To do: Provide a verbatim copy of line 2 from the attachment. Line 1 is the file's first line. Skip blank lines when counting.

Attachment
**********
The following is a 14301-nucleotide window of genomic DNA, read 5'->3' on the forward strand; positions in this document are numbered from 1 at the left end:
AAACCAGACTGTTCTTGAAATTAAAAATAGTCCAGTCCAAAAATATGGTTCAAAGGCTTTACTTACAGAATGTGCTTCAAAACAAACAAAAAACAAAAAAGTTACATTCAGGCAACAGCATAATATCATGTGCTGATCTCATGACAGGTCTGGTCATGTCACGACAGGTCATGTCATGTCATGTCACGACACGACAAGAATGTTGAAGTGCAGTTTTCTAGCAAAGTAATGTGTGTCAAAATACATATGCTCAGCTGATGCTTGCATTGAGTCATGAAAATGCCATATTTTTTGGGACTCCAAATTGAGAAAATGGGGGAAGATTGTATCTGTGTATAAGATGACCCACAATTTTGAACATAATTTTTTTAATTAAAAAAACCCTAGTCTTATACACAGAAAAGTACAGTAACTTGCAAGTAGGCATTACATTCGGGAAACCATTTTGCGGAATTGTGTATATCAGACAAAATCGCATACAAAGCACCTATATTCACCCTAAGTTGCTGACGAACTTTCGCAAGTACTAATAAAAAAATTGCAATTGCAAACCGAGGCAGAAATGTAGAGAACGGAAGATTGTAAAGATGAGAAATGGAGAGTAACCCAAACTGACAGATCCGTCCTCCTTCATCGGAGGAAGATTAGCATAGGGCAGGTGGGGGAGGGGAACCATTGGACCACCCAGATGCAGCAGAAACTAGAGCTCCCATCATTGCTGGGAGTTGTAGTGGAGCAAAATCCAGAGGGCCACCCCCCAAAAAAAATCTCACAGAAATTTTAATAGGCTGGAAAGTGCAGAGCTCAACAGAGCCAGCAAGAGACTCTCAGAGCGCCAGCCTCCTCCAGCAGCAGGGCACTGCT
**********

AAACCAGACTGTTCTTGAAATTAAAAATAGTCCAGTCCAAAAATATGGTTCAAAGGCTTTACTTACAGAATGTGCTTCAAAACAAACAAAAAACAAAAAAGTTACATTCAGGCAACAGCATAATATCATGTGCTGATCTCATGACAGGTCTGGTCATGTCACGACAGGTCATGTCATGTCATGTCACGACACGACAAGAATGTTGAAGTGCAGTTTTCTAGCAAAGTAATGTGTGTCAAAATACATATGCTCAGCTGATGCTTGCATTGAGTCATGAAAATGCCATATTTTTTGGGACTCCAAATTGAGAAAATGGGGGAAGATTGTATCTGTGTATAAGATGACCCACAATTTTGAACATAATTTTTTTAATTAAAAAAACCCTAGTCTTATACACAGAAAAGTACAGTAACTTGCAAGTAGGCATTACATTCGGGAAACCATTTTGCGGAATTGTGTATATCAGACAAAATCGCATACAAAGCACCTATATTCACCCTAAGTTGCTGACGAACTTTCGCAAGTACTAATAAAAAAATTGCAATTGCAAACCGAGGCAGAAATGTAGAGAACGGAAGATTGTAAAGATGAGAAATGGAGAGTAACCCAAACTGACAGATCCGTCCTCCTTCATCGGAGGAAGATTAGCATAGGGCAGGTGGGGGAGGGGAACCATTGGACCACCCAGATGCAGCAGAAACTAGAGCTCCCATCATTGCTGGGAGTTGTAGTGGAGCAAAATCCAGAGGGCCACCCCCCAAAAAAAATCTCACAGAAATTTTAATAGGCTGGAAAGTGCAGAGCTCAACAGAGCCAGCAAGAGACTCTCAGAGCGCCAGCCTCCTCCAGCAGCAGGGCACTGCT